Our religious education curriculum is intended to encourage students to raise and reflect on fundamental questions about life and to develop an understanding of different human cultures and beliefs. We are steered by the Oxfordshire Agreed Syllabus for Religious Education (2015-2020) and use its guidance to ensure students have opportunities to explore and study key themes and concepts as detailed in the syllabus.
We believe that a robust religious education curriculum is essential in supporting our students in becoming tolerant and open individuals who are an asset to their local community and to society as a whole.
Our intention is that during their time at the school, students will gain greater knowledge, skills and understanding of the following key religious education concepts and learning:
⦁ How we should treat other people, developing understanding of and respect for diverse beliefs and cultures in the fight against racism and bullying;
⦁ Understand their place in the local community and as a valuable citizen of a tolerant nation by an exploration of ‘British Values’;
⦁ Understand the power of religious institutions and how this may have changed over time and how political systems may have replaced religious doctrine;
⦁ Ask and reflect on beliefs to do with fundamental ethical questions such as genocide, human values, tolerance, respect and war.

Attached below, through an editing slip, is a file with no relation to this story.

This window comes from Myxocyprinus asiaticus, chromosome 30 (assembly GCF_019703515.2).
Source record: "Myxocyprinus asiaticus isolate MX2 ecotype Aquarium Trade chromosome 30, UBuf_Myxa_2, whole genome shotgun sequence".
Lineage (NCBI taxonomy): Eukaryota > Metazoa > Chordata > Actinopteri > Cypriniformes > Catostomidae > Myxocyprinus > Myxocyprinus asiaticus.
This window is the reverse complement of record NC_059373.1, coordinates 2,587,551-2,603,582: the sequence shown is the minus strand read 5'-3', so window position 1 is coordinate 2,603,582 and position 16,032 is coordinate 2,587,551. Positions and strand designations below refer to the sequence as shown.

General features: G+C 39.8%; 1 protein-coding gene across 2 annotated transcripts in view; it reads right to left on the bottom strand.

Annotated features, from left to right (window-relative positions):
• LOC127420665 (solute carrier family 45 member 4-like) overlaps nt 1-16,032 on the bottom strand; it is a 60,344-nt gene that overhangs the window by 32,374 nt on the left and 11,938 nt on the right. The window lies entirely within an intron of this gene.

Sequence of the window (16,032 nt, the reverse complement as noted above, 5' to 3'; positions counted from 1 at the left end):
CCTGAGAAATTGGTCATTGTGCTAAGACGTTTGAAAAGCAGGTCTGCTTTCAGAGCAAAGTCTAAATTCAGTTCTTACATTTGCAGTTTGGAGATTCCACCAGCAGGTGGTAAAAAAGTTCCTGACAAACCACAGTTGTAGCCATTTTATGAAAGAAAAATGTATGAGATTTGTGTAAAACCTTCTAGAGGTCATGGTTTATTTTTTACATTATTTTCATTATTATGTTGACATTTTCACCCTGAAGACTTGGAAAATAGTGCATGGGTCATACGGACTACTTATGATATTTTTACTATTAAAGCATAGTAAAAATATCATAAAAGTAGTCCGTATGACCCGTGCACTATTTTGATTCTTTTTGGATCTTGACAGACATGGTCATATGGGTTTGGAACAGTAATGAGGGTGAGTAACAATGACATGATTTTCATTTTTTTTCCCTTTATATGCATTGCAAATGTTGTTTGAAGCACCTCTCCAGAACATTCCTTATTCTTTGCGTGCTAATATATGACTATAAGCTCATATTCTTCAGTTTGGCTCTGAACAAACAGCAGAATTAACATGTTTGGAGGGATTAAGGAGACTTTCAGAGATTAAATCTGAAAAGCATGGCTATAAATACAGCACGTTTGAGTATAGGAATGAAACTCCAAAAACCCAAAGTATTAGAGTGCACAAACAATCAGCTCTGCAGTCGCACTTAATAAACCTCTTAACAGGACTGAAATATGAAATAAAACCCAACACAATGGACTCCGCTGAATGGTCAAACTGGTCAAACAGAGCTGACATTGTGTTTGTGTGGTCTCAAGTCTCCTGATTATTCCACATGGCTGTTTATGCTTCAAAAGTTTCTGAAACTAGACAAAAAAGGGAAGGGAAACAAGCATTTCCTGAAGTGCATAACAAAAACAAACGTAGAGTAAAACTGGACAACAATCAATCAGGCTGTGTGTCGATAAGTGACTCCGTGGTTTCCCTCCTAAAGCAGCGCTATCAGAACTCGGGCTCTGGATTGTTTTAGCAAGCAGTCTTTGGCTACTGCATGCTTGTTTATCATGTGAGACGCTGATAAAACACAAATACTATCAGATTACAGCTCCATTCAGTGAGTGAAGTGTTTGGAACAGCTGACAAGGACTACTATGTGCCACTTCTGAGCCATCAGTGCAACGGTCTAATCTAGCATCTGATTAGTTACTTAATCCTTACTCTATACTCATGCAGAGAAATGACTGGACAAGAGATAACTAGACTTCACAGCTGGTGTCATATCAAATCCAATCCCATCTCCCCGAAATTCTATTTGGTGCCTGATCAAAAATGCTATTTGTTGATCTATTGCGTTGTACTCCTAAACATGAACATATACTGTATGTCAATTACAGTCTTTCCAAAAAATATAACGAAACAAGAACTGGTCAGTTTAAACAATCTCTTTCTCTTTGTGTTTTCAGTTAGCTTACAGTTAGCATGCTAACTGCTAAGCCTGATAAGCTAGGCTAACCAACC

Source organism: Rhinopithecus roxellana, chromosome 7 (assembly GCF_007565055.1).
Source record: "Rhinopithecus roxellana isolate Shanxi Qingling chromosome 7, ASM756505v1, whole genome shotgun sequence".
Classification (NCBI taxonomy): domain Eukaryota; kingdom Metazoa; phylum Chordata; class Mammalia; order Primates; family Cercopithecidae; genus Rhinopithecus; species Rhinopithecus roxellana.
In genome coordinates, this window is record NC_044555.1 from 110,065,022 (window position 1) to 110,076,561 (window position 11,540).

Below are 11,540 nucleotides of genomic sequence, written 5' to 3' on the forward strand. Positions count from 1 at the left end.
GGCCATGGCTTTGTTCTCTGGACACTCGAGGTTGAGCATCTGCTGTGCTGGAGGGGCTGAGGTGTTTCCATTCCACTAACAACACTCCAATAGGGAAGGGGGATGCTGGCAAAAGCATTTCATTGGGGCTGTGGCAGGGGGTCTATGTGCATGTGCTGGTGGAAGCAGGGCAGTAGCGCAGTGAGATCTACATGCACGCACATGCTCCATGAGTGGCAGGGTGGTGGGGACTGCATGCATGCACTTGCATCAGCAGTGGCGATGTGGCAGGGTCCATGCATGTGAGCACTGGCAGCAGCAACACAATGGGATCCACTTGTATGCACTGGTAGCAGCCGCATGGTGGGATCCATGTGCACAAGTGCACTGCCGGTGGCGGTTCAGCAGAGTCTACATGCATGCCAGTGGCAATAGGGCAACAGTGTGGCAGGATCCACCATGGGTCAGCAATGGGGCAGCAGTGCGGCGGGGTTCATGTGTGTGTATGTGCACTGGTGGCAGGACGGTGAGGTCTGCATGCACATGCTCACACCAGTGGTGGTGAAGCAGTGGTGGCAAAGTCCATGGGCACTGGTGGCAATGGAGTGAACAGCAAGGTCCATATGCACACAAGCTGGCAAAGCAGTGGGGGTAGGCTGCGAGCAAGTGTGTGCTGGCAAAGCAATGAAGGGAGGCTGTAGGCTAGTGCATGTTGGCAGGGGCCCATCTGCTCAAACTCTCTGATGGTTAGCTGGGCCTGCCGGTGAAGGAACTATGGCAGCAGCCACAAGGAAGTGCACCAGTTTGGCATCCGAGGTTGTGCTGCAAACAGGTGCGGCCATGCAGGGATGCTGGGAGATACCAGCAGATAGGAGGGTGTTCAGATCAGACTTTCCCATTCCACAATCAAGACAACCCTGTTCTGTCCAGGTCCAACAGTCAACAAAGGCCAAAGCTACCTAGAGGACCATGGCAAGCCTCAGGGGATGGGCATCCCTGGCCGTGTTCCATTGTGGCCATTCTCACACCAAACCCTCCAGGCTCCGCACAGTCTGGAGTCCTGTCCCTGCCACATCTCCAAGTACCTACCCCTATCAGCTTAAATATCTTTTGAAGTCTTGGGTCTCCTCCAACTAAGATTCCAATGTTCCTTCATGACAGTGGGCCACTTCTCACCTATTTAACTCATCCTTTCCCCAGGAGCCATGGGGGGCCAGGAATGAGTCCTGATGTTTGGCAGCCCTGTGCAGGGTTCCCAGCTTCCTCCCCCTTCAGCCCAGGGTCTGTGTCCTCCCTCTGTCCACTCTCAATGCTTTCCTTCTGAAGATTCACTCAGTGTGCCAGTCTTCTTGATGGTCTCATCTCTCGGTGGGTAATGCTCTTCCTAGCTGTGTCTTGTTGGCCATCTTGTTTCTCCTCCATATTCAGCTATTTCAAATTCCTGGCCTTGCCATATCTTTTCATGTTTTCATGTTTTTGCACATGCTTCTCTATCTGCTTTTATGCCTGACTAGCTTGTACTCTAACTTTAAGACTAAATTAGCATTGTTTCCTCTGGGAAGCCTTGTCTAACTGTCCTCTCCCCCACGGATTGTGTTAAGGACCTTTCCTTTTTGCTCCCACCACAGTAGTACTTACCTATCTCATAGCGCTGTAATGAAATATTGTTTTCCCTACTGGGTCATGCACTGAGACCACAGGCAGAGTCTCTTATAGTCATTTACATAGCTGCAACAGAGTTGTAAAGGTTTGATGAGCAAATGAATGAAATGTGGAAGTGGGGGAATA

In Key Stage 3, religious education is taught as part of our Thematic Approaches to Learning programme (please see the TAL Policy for more information).
At Key Stage 4 students are taught philosophy and ethics in their PSHE lessons.
Students also receive religious education via the whole-school culture and ethos of restorative practice and through our Spiritual, Moral, Social and Cultural (SMSC) programme for example during assemblies, in Personal, Social, Health and Economic (PSHE) education lessons and through our promotion of each value of the month.
We are keen to ensure that the teaching of reading is explicit in all areas of the curriculum: in religious education this includes learning and using key philosophical and ethical terms, reading religious texts and being supported with deciphering their meanings and learning religion-specific language.
We monitor the impact of our teaching of religious education through in-class assessments and via our monitoring of the Quality of Education throughout the school.